Death’s Realm: The Anthology Review

by William Burns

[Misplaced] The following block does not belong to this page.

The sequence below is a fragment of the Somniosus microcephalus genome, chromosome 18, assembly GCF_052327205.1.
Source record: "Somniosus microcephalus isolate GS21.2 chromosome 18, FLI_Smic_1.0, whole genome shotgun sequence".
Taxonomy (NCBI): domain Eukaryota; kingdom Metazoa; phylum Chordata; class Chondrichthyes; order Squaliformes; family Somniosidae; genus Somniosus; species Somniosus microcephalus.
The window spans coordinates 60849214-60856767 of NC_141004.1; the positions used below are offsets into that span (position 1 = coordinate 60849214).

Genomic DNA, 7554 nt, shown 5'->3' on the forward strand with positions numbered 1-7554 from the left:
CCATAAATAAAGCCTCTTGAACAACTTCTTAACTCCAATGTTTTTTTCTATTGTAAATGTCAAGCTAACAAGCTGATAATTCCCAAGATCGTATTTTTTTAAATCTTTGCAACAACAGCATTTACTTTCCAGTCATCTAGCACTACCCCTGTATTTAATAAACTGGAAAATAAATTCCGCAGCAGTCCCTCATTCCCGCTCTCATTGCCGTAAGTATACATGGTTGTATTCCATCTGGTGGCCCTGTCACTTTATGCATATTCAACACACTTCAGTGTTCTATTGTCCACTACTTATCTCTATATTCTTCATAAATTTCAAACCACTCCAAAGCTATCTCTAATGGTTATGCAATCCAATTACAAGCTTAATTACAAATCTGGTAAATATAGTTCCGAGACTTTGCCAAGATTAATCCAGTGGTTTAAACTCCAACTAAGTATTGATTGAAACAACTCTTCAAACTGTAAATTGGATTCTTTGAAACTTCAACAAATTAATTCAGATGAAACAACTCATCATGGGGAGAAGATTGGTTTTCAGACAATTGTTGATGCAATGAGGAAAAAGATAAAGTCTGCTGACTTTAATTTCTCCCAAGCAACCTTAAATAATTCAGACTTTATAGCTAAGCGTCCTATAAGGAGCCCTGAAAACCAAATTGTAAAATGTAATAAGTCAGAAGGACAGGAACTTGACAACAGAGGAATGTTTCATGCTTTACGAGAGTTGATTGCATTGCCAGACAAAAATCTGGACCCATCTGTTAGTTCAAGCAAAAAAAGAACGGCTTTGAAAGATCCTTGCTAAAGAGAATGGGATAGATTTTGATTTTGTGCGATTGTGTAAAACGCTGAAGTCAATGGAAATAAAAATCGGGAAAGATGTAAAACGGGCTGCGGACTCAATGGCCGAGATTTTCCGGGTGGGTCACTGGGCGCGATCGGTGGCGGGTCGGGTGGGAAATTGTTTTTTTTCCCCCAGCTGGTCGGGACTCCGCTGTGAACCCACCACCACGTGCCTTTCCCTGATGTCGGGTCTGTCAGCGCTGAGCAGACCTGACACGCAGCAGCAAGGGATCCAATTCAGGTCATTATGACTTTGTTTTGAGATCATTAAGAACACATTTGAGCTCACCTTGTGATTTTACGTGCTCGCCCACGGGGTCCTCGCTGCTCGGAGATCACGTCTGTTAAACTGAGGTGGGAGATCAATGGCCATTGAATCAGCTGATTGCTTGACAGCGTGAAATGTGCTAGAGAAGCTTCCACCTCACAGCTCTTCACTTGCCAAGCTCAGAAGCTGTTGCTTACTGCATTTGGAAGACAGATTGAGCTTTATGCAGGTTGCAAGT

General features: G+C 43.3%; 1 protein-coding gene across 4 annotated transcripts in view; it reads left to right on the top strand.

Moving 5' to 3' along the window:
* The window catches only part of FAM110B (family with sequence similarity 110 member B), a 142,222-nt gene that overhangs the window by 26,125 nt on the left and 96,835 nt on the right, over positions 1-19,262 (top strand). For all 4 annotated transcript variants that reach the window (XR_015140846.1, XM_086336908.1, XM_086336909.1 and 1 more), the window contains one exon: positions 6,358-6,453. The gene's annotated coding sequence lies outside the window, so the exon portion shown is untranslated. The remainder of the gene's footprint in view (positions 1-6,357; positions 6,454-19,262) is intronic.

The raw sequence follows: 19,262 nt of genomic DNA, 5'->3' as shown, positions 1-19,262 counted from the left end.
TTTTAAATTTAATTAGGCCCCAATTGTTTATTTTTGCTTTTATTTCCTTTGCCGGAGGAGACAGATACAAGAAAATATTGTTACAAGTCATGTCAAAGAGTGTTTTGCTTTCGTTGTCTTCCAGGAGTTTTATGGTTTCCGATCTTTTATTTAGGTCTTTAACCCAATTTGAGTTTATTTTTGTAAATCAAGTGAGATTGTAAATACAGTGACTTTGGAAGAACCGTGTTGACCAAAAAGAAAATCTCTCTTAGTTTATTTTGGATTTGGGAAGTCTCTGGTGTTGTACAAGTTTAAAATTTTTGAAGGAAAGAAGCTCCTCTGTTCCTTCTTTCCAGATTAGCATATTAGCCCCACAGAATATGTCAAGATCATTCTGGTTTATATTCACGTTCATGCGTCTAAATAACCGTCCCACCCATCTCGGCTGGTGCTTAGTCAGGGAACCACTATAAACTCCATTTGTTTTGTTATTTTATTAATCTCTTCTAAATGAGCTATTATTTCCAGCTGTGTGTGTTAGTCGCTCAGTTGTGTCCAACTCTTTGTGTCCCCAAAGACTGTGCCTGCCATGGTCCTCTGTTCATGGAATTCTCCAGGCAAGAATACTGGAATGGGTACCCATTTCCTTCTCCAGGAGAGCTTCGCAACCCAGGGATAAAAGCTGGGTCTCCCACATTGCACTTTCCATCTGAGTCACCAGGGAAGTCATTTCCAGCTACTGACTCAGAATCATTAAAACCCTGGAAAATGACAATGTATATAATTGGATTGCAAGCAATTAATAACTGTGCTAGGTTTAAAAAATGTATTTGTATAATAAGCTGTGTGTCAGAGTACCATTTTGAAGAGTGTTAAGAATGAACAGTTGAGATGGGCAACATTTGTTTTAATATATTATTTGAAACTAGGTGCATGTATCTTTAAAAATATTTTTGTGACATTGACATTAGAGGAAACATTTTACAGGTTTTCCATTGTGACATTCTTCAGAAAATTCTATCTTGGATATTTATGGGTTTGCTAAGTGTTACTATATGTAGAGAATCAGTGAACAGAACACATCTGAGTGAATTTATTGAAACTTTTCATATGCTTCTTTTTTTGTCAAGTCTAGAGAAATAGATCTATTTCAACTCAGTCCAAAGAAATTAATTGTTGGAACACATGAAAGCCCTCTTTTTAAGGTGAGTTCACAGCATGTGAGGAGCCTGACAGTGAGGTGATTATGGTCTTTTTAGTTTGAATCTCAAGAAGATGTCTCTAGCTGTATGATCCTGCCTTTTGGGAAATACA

Grey Matter Press continues to publish high quality horror/speculative fiction with their anthology Death’s Realm.  The theme of Death’s Realm is the crossing over between life and death and back again as the stories in this thought-provoking anthology suggest that states of existence and nonexistence might not be so absolute after all. Editors Anthony Rivera and Sharon Lawson have selected an eclectic collection of stories that showcases a wide range of moods, themes, and styles, and yet they all ingeniously highlight the cracks and fissures that occur when the world of the living and the world of the deceased overlap. The opening selection “Omniscopic” by Rhoads Brazos is a perfect example of how the stories in Death’s Realm exist on the cusp of different genres and approaches to what happens when we shuffle off this mortal coil. Brazos’s story mixes science fiction and horror, physics and metaphysics, and machine and spirit to suggest that conquering eternity might not be a victory but the worst defeat. John F.D. Taff’s “Some Other Day” is a particularly somber meditation on mortality while John C. Foster’s “Burial Suit” is a nightmarish smash up of noir fiction and splatterpunk. Several pieces like JG Faherty’s   “Foxhole” and Paul Michael Anderson’s “To Touch the Dead” suggest future worlds and technological advances but the questions of the meaning of life and death are still unanswered. Perhaps the most melancholic story in Death’s Realm is Gregory L. Norris’s  “Drowning,” as a survivor of the Titanic finds it impossible to shake the feeling that he should have perished on that fateful  night in 1912. All the stories in Death’s Realm offer engrossing conjectures on the horrors of life and the mysteries of death as well as all the midway points between.

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